Bear Behavior on Rincon Beach Explained

Bear Behavior on Rincon Beach Explained title=
Bear Behavior on Rincon Beach Explained
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The black bear seen wandering on Rincon Beach last month was apparently suffering from a brain tumor, which could account for his abnormal behavior.

The 320-pound bear was examined by veterinarians after being taken off the beach, before he was eventually euthanized. The necropsy revealed a massive brain tumor that had extended to multiple sinuses, obliterating portions of the bear’s facial bones.

Below is the full report from the Department of Fish and Wild:

 

A disoriented black bear (Ursus americanus) that was euthanized after wandering onto Rincon Beach near Carpinteria in August was suffering from a massive brain tumor, a necropsy has shown.
 
California Department of Fish and Wildlife (CDFW) veterinarians necropsied the bear at the Wildlife Investigations Lab (WIL) in Sacramento this week and found a tumor that extended through to multiple sinuses (nasal, frontal and maxillary) and obliterated portions of its facial bones.
 
"This tumor could account for the abnormal behavior, caused the bloody nasal discharge and would have ultimately ended in this animal's life," said Dr. Brandon Munk, a CDFW wildlife veterinarian.
 
On Saturday, Aug. 19, CDFW wildlife officers responded to initial reports of a lethargic, confused bear on the beach. They monitored the bear for several days but it made no effort to return to the wild on its own. After the bear was tranquilized and examined, veterinarians determined it to be in very poor health and humanely euthanized it.
 
The male bear was about 320 pounds and estimated to be about 15 years old.
 
California's black bear population has increased over the past 25 years. In 1982, the statewide bear population was estimated to be between 10,000 and 15,000. Presently, the statewide black bear population is conservatively estimated to be between 25,000 and 30,000.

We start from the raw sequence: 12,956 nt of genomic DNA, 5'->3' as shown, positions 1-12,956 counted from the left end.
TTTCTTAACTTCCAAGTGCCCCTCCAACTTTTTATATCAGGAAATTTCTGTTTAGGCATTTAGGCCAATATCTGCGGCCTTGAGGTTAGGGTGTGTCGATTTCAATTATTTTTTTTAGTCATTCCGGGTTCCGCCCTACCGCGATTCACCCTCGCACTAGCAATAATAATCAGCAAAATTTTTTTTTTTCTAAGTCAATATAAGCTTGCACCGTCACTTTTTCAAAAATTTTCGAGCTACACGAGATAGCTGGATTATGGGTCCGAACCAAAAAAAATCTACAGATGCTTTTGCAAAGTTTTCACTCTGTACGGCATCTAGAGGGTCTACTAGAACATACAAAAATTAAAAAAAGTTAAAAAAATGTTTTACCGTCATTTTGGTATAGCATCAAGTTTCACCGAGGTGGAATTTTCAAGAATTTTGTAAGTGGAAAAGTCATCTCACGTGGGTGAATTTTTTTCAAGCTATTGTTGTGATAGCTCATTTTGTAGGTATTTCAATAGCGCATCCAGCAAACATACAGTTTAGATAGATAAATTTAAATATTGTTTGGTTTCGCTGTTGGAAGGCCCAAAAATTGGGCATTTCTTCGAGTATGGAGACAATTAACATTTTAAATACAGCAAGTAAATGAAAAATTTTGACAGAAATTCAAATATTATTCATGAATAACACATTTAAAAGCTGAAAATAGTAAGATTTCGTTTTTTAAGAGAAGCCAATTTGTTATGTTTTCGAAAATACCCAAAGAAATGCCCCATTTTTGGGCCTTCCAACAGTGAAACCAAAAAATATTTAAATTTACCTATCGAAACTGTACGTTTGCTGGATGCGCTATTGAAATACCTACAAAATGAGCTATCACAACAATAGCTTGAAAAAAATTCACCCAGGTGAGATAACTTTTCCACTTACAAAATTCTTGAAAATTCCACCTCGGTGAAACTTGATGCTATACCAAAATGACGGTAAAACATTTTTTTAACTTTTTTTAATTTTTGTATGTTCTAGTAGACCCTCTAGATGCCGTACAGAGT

Bears are present in most areas of California and residents are reminded to keep their distance, especially around females with cubs. There has never been a recorded human fatality from a black bear in the state but attacks on people happen occasionally. The best information for living with bears in urban areas and tips for back county safety can be found at www.keepmewild.com.
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a-1508312694 Sep 27, 2017 10:56 AM
Bear Behavior on Rincon Beach Explained

I thought I remembered reading in a previous article that after the bear was euthanized it was brought back into the foothills to decompose. Wouldn't the body be needed to perform a necropsy? It could be that I am remembering incorrectly, and I'm not going to try to find the article.

a-1508312694 Sep 25, 2017 10:04 AM
Bear Behavior on Rincon Beach Explained

Dang, and I thought my sinus distress from allergies was traumatic!!? The poor bear, I totally sympathize with its unwillingness to do anything but hang out at the beach. I guess if he had cable in his den he'd have stayed home and binged on past episodes of The Walking Dead or Game of Thrones. Maybe Cox had cut him off.

a-1508312694 Sep 25, 2017 09:32 AM
Bear Behavior on Rincon Beach Explained

Good to know I guess, but says nothing about cause of death (likely drowning due to poor use of tranquilizer, the bear lost consciousness IN the ocean). HOWEVER I don't think we should spend the money to find out why the bear died, I just hope the people who used the tranquilizer see the err in their ways and adjust procedures in the future. There is no need for suffering when no one was put in immediate danger by the bear.

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